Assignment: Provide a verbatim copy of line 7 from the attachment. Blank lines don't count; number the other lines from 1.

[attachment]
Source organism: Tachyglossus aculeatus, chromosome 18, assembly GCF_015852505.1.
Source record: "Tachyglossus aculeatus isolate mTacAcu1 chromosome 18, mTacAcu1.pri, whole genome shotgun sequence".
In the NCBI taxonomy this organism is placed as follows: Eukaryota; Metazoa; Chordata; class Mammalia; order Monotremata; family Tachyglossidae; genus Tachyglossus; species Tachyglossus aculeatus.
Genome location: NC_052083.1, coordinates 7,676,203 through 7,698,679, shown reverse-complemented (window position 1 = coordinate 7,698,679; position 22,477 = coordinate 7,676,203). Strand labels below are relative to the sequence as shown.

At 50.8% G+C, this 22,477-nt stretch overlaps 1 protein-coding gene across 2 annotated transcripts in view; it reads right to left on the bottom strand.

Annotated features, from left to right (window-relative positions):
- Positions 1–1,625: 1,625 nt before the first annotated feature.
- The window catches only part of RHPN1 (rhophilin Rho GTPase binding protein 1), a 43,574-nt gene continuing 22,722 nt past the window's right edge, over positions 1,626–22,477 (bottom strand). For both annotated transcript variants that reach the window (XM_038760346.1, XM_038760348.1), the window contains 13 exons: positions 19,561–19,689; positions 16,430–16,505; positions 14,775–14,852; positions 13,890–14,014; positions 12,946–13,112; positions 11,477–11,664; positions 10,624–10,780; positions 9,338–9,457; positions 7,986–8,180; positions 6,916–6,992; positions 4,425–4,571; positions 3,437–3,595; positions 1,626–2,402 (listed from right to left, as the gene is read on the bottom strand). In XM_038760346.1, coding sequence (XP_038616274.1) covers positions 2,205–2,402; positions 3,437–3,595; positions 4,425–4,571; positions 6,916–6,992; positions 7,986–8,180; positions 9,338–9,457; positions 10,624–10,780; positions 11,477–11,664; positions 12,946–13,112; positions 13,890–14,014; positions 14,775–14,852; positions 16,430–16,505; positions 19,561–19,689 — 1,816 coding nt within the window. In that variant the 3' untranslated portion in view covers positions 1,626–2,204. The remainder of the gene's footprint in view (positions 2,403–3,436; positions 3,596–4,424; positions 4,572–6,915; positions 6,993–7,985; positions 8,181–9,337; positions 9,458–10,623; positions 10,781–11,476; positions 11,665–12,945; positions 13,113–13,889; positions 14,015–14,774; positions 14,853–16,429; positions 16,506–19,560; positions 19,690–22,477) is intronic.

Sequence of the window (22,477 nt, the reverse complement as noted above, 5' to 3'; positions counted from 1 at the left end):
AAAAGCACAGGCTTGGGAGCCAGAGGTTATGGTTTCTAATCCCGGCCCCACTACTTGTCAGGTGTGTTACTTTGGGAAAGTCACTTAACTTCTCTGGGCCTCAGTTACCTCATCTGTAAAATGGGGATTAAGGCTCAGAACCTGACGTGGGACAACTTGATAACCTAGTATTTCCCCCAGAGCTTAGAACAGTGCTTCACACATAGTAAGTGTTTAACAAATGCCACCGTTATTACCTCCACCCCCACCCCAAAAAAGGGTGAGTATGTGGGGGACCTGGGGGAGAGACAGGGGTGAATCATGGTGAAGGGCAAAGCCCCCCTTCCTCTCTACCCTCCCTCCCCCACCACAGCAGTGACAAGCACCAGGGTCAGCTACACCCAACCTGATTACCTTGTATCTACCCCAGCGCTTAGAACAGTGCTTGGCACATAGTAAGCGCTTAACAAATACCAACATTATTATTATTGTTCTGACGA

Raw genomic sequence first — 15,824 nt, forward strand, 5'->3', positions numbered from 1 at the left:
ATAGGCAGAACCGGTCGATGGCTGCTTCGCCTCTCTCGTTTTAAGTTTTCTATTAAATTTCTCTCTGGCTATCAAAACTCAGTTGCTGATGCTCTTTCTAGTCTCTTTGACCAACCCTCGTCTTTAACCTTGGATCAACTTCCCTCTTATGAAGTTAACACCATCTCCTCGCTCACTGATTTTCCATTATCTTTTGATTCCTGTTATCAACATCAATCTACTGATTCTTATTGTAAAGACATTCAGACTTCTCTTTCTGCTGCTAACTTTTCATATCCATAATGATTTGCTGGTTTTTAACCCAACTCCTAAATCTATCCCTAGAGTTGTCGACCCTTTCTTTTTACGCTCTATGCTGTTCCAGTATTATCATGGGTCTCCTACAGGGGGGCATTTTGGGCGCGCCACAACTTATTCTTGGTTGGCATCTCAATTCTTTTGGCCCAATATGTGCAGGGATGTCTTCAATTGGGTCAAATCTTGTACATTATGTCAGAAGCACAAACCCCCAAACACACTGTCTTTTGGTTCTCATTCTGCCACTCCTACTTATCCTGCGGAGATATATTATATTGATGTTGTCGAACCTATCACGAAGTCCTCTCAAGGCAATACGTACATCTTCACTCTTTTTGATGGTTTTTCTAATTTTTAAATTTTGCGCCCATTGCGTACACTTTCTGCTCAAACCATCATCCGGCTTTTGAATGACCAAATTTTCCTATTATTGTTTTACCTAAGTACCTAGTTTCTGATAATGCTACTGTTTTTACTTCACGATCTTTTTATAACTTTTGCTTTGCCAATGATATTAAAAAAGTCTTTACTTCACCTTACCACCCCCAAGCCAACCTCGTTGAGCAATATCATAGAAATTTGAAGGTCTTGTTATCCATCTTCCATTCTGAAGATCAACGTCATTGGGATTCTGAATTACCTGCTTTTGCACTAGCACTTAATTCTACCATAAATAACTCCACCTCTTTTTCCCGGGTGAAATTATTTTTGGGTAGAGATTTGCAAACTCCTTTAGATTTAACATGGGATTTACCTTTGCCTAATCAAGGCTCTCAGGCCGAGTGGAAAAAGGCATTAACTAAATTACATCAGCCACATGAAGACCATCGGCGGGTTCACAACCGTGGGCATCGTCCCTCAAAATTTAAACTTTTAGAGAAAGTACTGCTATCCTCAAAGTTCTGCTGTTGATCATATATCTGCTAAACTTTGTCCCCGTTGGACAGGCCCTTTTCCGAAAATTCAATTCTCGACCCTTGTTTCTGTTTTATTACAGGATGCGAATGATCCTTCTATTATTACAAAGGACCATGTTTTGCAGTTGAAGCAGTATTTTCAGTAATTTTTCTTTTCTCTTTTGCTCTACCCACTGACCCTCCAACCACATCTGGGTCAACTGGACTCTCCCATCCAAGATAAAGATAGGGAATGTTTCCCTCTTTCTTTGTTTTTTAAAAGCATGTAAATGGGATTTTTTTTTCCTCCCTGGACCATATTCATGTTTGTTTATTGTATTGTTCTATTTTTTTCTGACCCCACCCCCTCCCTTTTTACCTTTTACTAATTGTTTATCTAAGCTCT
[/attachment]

- Positions 1–1,625: 1,625 nt before the first annotated feature.